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CA Buys Netegrity in Web Security Play
By Jim Wagner

October 6, 2004

In a deal that could expand its identity and access management (IAM) portfolio, Computer Associates (Quote, Chart) is buying software security developer Netegrity for $430 million in cash.

In the functionality department, the Netegrity addition is seemingly a win for CA’s eTrust Identity and Access Management (IAM) products, which protect enterprise networks from unauthorized entry.

Netegrity’s flagship software — user administration and access management applications built for Web services (TransactionMinder) and Web-based (IdentityMinder Web Edition) programs — will be rolled into the eTrust group.

IAM is one of three legs of CA’s eTrust tripod of products; the other two are Threat Management (TM) and Security Information Management (SIM). In August, the Islandia, N.Y.-based CA acquired spyware remover PestPatrol for an undisclosed amount of cash and rolled it into its eTrust TM software line.

“What’s beautiful about this acquisition is that our solutions complement each other so well,” said Russ Artzt, CA’s eTrust Solutions executive vice president.

“Netegrity has really been a leader and is the leader in Web security. They have Web services security products, they have the leading product in Web security single sign-on; CA has focused on host access control, IT auditing facilities, legacy single sign-on, directory products. So we’re really very synergistic in our ability to secure the user,” he said during a conference call Wednesday morning.

However, Artzt added, there’s overlap in the two companies’ approach to user provisioning, which will require two development teams to sit down and rationalize the two products. Also, there’s the matter of converting Netegrity’s customer base from the standard license contract to CA’s subscription-based contract model.

Jeff Clarke, COO for CA, said the company will honor the license agreements of current Netegrity customers and transition them to the subscription model when it comes time for renewal.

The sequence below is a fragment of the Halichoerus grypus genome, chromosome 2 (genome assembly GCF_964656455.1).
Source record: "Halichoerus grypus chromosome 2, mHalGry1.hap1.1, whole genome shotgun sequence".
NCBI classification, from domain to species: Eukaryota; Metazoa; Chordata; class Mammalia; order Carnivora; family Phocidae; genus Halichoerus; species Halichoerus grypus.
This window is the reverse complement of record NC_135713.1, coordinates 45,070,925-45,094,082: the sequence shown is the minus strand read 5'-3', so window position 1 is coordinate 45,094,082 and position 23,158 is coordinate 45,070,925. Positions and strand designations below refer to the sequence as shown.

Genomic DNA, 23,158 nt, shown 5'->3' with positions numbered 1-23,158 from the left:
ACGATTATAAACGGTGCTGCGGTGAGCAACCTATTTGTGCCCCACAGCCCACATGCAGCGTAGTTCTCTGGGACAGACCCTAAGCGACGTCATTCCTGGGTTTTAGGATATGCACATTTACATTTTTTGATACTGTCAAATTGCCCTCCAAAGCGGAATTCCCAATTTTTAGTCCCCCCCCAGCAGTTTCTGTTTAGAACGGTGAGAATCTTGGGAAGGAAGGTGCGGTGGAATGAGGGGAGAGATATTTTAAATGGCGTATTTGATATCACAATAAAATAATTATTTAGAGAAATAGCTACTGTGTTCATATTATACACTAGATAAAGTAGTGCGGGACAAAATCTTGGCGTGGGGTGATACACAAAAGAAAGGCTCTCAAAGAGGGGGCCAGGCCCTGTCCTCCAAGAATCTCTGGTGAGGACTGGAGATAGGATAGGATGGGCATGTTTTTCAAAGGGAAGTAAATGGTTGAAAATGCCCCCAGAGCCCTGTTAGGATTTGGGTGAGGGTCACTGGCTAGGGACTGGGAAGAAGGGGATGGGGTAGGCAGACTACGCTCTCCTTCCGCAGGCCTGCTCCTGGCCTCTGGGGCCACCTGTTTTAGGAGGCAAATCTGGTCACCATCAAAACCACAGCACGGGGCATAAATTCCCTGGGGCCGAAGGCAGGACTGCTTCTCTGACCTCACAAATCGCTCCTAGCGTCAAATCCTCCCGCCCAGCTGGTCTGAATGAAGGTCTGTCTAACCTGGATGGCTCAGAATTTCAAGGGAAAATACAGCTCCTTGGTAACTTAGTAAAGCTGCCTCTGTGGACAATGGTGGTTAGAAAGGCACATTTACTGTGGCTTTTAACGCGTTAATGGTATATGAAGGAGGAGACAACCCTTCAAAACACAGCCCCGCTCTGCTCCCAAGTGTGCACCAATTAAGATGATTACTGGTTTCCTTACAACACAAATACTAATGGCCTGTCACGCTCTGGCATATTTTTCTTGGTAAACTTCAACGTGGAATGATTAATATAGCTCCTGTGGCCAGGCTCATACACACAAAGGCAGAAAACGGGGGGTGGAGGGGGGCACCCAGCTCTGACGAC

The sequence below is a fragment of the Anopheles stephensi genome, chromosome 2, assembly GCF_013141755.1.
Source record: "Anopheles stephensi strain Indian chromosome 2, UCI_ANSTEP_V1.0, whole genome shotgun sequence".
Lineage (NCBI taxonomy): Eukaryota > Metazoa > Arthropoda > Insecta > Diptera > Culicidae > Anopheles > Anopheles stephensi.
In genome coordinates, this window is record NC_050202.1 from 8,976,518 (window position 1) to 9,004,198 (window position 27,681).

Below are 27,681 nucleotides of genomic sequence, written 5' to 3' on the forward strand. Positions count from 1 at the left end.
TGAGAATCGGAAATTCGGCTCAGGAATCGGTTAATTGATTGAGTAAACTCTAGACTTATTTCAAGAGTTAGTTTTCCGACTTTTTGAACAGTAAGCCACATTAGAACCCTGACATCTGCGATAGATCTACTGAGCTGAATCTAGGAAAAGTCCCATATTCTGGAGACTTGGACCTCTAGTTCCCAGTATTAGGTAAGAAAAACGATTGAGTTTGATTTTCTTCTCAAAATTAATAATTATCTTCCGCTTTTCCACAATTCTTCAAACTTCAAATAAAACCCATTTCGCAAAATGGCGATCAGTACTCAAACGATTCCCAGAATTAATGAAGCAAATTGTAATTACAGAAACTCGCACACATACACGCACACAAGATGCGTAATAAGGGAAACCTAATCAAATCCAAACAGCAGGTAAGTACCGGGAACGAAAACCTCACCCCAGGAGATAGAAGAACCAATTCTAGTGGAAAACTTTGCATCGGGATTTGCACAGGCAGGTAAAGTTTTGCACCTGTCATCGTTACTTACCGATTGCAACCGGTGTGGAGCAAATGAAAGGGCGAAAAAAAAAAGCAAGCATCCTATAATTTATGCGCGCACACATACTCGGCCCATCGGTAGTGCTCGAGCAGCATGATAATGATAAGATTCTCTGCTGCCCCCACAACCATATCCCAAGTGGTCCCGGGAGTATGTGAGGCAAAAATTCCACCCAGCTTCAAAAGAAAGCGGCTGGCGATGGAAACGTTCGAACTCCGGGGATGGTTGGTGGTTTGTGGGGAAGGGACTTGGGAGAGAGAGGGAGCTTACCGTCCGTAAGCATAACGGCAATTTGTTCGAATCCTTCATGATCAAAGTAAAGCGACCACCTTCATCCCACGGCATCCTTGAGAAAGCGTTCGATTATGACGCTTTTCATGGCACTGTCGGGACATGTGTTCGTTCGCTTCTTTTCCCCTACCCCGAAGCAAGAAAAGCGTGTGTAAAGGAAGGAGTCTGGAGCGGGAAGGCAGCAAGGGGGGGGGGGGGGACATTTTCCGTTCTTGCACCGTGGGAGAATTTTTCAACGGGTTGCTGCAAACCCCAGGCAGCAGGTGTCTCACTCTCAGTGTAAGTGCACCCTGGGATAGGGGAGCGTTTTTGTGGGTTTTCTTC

Netegrity’s systems integration experience was just as important as the technology in CA’s decision to buy the company. Clarke said their go-to-business model is boosted with the addition of that experience into its own sales channel and expects to reap rewards on that front as well as from Netegrity’s applications.

“Effectively, Netegrity has been able to drive $100 million in software business in this very competitive space, primarily through this systems integration and we expect to learn a lot from it and leverage it as well,” he said in the press conference.

Much of the focus on CA these days has been on its operations, not technology. The company is currently embroiled in clearing its name after the “35-day month” scandal, in which executives kept the sales books open long enough to meet financial goals promised to investors.

On Sept. 22, Sanjay Kumar, former CA chairman and CEO, and Stephen Richards, former head of worldwide sales, was indicted by the Department of Justice, the Federal Bureau of Investigations and the U.S. Attorney’s Office, for their involvement in the scandal.

Last week, the company also announced it was cutting 800 employees, or five percent, from the company rolls by the end of October in order to save $70 million a year. Company officials expect the restructuring charges to cost $40 million, with most of it to be paid off in the second quarter of 2005.

Ken Cron, CA’s interim CEO, called the deal “the right acquisition, at the right time, for our company, its customers, and investors.”

During a keynote address at this week’s TechXNY conference and trade show in New York, Cron said the IT industry needs to take a page from the consumer technology industry, where consumers “have very little tolerance for products that fail to deliver functionality, simplicity of use and low cost.”

Too many products and vendors, he continued, creates too much complexity.

Netegrity officials said they expect most of its 400 employees to migrate over to CA when and if the deal is approved by shareholders and regulators in the next 90 days. The buyout is valued at $430 million or $10.75 per fully diluted common share, or $340 million net of cash and marketable securities on Netegrity’s balance sheet.

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